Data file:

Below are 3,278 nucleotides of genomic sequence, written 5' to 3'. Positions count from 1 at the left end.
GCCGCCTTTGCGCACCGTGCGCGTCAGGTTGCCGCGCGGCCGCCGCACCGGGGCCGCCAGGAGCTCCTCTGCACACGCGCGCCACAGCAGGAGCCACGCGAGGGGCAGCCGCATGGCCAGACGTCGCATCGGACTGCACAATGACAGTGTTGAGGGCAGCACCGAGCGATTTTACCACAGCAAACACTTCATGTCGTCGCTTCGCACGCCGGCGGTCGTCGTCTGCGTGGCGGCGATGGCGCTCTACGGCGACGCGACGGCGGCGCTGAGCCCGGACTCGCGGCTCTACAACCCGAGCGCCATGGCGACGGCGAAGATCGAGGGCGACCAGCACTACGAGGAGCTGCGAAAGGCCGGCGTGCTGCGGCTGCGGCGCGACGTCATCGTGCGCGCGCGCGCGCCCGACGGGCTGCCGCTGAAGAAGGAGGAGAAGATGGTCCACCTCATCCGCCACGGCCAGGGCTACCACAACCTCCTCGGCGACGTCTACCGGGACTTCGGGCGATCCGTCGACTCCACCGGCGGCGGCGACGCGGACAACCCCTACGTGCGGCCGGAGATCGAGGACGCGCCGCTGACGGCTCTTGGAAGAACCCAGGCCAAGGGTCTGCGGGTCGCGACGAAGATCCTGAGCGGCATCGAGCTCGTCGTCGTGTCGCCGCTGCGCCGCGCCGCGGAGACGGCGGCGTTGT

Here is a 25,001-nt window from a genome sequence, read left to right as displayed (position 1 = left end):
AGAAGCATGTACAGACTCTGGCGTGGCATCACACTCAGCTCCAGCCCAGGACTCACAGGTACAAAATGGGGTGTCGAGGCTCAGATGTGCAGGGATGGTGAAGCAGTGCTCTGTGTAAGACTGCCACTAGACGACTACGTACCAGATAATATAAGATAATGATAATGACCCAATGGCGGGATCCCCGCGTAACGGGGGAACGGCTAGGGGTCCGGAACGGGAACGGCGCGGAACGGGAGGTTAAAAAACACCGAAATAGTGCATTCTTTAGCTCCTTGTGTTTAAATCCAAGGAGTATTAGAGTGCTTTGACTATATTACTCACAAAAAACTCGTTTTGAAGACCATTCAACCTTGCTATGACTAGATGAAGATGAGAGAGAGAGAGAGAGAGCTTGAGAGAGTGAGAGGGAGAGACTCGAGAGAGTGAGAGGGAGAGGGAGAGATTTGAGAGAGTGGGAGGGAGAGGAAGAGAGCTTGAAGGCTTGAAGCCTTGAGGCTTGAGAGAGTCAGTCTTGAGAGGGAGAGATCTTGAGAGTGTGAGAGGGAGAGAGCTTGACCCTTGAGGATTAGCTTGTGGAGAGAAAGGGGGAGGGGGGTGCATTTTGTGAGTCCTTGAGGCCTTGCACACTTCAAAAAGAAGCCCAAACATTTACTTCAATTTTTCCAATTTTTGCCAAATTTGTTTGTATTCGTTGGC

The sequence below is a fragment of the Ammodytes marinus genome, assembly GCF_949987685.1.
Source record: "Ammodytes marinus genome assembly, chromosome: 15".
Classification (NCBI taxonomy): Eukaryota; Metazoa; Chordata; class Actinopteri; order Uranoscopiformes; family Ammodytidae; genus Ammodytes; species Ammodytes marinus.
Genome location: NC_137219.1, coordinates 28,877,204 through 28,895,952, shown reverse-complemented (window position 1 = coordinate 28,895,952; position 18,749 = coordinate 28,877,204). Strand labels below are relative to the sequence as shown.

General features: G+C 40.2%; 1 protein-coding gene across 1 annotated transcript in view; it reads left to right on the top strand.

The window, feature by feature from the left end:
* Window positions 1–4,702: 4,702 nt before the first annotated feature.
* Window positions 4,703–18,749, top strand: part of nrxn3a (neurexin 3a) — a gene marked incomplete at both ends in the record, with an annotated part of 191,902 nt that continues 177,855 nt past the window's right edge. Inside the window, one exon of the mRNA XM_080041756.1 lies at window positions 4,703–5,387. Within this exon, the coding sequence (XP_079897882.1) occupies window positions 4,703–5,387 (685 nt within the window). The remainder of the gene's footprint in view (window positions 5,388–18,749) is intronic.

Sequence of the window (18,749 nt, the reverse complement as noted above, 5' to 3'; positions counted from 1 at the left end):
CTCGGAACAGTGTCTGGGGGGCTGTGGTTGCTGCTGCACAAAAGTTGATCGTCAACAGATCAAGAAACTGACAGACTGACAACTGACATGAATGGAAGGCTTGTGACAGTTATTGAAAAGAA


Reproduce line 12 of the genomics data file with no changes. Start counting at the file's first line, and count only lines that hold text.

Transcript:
* Window positions 4,703–18,749, top strand: part of nrxn3a (neurexin 3a) — a gene marked incomplete at both ends in the record, with an annotated part of 191,902 nt that continues 177,855 nt past the window's right edge. Inside the window, one exon of the mRNA XM_080041756.1 lies at window positions 4,703–5,387. Within this exon, the coding sequence (XP_079897882.1) occupies window positions 4,703–5,387 (685 nt within the window). The remainder of the gene's footprint in view (window positions 5,388–18,749) is intronic.